36% of Brits would let brands sponsor social media pix
March 22, 2018
Brand engagement with consumers has significantly evolved over time. The rapid rise of the internet and social media has facilitated companies with a growing variety of platforms to create more personalised interactions with their brand. This in turn has enabled brands to harvest loyal consumers who follow their every action and become early adopters of any new products/services they offer.
Interested in the relationship between brands and consumers, Online British Marketplace OnBuy.com analysed findings from YouGov, who surveyed more than 2,000 Brits to better understand how they would let a brand they like sponsor them should the opportunity arise.
OnBuy.com found that just under a half of Brits (42 per cent) would let a desired brand put their logo and the words “sponsored by” in the bottom corner of profile photo on all social media channels they have a presence on. Similarly, 36 per cent would be happy to allow a brand to do the same for each photo they post on social media.
Thereafter, 39 per cent of Brits would be most willing to appear in a brands television advertisement. Further on, 37 per cent of Brits would be prepared to wear a shirt or top with a large picture of the brands logo on it every day for a month whilst 19 per cent would astonishingly do so for the whole year.
On the other end of the scale, Brits (3 per cent) would be least willing to change their own first name to a brands name.
After this, just 5 per cent of Brits would get a brand’s logo as a tattoo somewhere on their body to symbolise the impact a respective company has had on them. Moreover, 6 per cent would replace or add a brand’s name to their own middle name – this type of dedication exhibited by Nathan Yorkshire Tea Garner who ditched his original middle name in favour for his favourite brand of tea.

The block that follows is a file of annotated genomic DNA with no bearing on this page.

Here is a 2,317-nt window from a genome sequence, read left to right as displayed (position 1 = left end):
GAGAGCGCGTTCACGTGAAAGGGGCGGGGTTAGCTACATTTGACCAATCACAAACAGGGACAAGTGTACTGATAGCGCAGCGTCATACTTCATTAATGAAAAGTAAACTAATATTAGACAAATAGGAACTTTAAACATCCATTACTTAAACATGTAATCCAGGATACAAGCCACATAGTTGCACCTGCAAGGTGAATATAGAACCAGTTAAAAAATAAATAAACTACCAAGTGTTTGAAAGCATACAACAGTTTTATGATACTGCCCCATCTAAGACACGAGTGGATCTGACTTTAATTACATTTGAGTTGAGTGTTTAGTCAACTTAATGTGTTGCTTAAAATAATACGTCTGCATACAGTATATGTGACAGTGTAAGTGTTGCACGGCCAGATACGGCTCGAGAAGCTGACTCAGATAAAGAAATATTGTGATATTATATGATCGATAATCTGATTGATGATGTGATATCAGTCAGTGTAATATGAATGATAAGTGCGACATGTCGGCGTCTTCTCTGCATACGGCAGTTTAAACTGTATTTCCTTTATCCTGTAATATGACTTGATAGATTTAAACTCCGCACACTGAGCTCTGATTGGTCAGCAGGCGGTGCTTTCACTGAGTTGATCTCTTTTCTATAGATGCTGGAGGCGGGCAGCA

Natalie a Fashion Blogger and ‘Brand Champion’ from London said: “I have been a fashion blogger for just over a decade now. During the first few years I was reviewing a lot of different lifestyle brands. As the quantity and quality of my content improved, I managed to gather a large following. This is when a well-established brand proposed to me some sponsorship possibilities. Since I admired their design and innovation, I decided I would be happy to regularly wear their clothing and then, visually post it on my blog and social media channels to promote the brand. So far, it’s been very fruitful for both parties. I think these sorts of arrangements work best when a company collaborates with influencers who are the most relevant to their industry/market – as that’s when it really feels mutual and authentic”.
Cas Paton, Managing Director of OnBuy.com commented: “In the digital age, the connection between companies and consumers has become more intertwined. As a result, companies have been better able to gain an insight into those who truly represent as well as support them. Consequently, this has allowed them to identify and approach certain consumers to become ambassadors/advocates for the brand. What this research highlights is that there are certain sponsorship avenues which British consumers would be less inclined to accept and entertain when displaying their affection and endorsement for a brand”.